Whirl had her birthday at the beginning of this month. Along with that particular event came “All The Unpleasantness” regarding gall stone attacks. So I wanted to do something fun for her for her birthday. While I was walking north up State Street one afternoon late last month, I noticed the name Ricky Gervais on the marquee of the Chicago Theater. He was planning three nights of stand-up in Chicago for the first time in his career. I said to myself, “Self, that sounds like a birthday present, it does.”
I stop by the box office, get my pick of seats, and in three minutes the deal is done. All without the obligation to contend with Ticketmaster “convenience” charges. (They keep using that word. I don’t think it means what they think it means.)
I first learned about Ricky Gervais nearly six years ago while working with Midway’s London office. The NBC television series “The Office” was set to premiere and my British colleagues were quick to disabuse me of the notion that this was original material. They quickly educated me about the original BBC version of the show and when later in 2005 while working in London and Newcastle I had an opportunity to catch a few episodes on borrowed DVDs. Whirl and I have watched all of the original BBC and the ongoing American versions of “The Office” series. We thoroughly enjoyed the short-lived HBO series “Extras” and his first standup tour recorded for HBO, “Out of England”. But we had never seen him perform live. He’d never come to Chicago to perform before last night.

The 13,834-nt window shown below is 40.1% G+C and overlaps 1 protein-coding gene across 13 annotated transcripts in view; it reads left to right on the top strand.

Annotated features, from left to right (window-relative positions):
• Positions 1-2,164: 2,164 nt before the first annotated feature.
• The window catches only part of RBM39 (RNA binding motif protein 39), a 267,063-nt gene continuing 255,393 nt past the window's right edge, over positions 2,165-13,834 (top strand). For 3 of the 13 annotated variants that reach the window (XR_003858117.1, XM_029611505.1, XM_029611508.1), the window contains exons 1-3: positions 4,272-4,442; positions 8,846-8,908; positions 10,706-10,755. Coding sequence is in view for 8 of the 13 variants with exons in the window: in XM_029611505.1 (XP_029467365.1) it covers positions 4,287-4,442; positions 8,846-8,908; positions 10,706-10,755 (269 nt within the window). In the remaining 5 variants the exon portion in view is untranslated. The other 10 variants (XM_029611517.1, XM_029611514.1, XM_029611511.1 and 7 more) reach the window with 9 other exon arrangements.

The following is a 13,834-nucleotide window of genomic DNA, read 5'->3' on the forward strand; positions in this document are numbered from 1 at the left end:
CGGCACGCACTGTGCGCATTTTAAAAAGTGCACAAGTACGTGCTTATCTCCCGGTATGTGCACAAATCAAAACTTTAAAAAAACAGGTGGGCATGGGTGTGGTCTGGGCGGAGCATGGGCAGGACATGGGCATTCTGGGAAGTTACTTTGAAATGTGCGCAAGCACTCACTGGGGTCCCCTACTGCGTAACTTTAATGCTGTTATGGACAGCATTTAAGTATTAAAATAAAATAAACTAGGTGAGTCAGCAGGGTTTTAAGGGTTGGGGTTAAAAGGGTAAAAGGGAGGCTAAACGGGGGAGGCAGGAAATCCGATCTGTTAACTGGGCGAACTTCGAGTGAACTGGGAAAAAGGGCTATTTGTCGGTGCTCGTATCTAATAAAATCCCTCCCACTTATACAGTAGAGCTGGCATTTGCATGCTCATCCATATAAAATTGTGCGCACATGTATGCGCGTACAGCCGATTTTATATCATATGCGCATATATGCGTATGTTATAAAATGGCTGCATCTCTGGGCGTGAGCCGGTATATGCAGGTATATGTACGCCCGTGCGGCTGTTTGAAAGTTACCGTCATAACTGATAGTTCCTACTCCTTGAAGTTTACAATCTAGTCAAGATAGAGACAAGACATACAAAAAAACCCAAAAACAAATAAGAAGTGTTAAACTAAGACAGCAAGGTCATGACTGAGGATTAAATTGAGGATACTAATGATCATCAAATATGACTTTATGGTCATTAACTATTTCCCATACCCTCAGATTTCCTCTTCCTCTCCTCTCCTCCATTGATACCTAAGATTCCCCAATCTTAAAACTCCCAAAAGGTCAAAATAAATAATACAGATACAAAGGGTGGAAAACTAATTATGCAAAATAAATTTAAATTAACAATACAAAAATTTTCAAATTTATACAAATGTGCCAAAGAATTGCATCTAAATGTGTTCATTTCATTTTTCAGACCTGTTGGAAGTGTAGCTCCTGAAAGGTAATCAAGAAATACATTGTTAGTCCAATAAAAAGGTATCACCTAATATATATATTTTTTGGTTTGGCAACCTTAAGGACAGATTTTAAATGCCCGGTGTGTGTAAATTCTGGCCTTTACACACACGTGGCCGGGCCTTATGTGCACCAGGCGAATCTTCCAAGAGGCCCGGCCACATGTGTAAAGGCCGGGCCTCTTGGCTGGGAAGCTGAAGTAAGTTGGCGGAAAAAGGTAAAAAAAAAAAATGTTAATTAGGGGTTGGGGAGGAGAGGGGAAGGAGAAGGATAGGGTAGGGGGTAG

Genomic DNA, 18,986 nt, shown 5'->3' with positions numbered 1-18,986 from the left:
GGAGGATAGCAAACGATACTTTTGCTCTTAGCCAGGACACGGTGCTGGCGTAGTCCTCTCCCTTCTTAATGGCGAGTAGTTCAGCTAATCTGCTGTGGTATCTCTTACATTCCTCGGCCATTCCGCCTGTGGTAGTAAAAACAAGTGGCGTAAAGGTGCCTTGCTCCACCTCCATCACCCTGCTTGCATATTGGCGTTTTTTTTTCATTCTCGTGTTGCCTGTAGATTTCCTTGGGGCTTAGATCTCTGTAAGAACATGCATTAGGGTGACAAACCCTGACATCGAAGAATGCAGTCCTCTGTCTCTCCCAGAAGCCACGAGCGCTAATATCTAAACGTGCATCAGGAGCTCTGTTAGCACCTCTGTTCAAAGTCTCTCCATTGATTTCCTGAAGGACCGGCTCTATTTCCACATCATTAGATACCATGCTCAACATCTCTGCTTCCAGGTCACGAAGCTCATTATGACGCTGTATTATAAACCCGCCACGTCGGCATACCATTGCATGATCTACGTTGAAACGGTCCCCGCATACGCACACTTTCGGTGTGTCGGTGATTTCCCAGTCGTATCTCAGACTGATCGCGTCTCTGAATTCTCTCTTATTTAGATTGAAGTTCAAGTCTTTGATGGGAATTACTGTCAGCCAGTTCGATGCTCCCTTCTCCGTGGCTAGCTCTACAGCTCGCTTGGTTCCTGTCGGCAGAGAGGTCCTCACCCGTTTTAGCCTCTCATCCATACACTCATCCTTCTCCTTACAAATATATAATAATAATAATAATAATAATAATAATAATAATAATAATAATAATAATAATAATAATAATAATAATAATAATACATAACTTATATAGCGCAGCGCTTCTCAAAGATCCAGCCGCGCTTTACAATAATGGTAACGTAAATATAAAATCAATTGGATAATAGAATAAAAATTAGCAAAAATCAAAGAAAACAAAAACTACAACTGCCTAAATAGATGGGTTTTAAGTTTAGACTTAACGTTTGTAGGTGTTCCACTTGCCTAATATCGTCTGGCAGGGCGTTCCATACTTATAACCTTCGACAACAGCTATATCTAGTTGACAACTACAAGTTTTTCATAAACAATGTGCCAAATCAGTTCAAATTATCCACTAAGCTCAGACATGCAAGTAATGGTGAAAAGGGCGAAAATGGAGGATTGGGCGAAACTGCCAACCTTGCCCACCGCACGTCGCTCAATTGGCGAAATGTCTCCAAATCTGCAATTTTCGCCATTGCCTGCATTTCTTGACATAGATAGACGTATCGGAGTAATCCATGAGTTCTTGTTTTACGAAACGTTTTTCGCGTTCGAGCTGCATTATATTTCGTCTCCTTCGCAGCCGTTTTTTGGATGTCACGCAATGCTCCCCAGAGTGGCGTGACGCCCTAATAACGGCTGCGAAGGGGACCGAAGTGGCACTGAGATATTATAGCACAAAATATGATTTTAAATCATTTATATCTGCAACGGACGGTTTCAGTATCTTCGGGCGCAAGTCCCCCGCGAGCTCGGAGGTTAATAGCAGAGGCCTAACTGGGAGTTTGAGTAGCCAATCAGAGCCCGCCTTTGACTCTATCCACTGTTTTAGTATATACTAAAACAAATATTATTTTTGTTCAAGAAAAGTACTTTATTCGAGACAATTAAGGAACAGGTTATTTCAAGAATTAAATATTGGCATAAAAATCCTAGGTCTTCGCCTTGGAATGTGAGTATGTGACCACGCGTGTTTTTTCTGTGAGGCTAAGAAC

Gervais’ show at the Chicago Theater was fantastic. I felt there was an air of authenticity to the show that broke through the perception of performance. And that’s not an easy task given the nature of the room. The Chicago Theater is an ornate space, one that reinforces with every turn and detail that the audience is here to be entertained. To see a show. But I never felt like Gervais was putting on a show. It just seemed like he was telling funny stories. Cringe-worthy, outrageously funny stories. Maybe it was because he occasionally broke up this structure to discuss the very nature of comedy, or to explain that there was a particular exclusivity to what we were seeing. After all, he was testing new material and would throw out the “shit bits” that didn’t work. We’d be the only ones to ever get to see that part of the act.
They’re planning to film the performances tonight and tomorrow night. And when we spoke with the ushers before the show last night, the second two shows are nearly sold out. But if you get an opportunity to come down and see him, do. If you cannot, listen to the “Ricky Gervais Guide to The English” at The Guardian.
On photography note, the promotional art for the tour was shot by Dirk Rees in April 2009 for an article for Shortlist magazine. It was retouched by The Operators. The red cross on Gervais’ face is for St. George’s Day. I think it is a fantastic, inspirational portrait.